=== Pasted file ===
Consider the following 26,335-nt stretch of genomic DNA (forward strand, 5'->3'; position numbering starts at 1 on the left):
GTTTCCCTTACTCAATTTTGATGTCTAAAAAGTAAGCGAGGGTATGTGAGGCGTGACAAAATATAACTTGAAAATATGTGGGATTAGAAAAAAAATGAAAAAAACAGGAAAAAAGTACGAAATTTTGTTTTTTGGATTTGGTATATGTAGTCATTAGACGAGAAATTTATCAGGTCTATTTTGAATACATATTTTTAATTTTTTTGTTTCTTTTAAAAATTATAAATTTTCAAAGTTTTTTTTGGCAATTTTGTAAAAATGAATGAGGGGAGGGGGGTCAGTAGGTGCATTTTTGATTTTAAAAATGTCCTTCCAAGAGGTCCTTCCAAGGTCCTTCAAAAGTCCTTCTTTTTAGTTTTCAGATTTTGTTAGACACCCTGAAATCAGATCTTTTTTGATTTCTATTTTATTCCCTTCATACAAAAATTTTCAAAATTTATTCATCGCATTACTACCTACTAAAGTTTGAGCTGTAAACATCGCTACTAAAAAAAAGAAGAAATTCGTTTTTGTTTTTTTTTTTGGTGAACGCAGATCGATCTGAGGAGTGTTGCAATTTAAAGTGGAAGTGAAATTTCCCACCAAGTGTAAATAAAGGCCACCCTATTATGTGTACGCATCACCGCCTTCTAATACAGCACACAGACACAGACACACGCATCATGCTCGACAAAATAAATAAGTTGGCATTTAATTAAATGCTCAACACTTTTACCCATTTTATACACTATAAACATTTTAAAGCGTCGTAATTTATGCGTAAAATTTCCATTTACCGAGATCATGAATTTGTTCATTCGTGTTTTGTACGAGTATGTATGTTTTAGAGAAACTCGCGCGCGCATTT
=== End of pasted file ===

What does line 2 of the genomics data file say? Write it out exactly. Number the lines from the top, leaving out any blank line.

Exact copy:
GTTTCCCTTACTCAATTTTGATGTCTAAAAAGTAAGCGAGGGTATGTGAGGCGTGACAAAATATAACTTGAAAATATGTGGGATTAGAAAAAAAATGAAAAAAACAGGAAAAAAGTACGAAATTTTGTTTTTTGGATTTGGTATATGTAGTCATTAGACGAGAAATTTATCAGGTCTATTTTGAATACATATTTTTAATTTTTTTGTTTCTTTTAAAAATTATAAATTTTCAAAGTTTTTTTTGGCAATTTTGTAAAAATGAATGAGGGGAGGGGGGTCAGTAGGTGCATTTTTGATTTTAAAAATGTCCTTCCAAGAGGTCCTTCCAAGGTCCTTCAAAAGTCCTTCTTTTTAGTTTTCAGATTTTGTTAGACACCCTGAAATCAGATCTTTTTTGATTTCTATTTTATTCCCTTCATACAAAAATTTTCAAAATTTATTCATCGCATTACTACCTACTAAAGTTTGAGCTGTAAACATCGCTACTAAAAAAAAGAAGAAATTCGTTTTTGTTTTTTTTTTTGGTGAACGCAGATCGATCTGAGGAGTGTTGCAATTTAAAGTGGAAGTGAAATTTCCCACCAAGTGTAAATAAAGGCCACCCTATTATGTGTACGCATCACCGCCTTCTAATACAGCACACAGACACAGACACACGCATCATGCTCGACAAAATAAATAAGTTGGCATTTAATTAAATGCTCAACACTTTTACCCATTTTATACACTATAAACATTTTAAAGCGTCGTAATTTATGCGTAAAATTTCCATTTACCGAGATCATGAATTTGTTCATTCGTGTTTTGTACGAGTATGTATGTTTTAGAGAAACTCGCGCGCGCATTT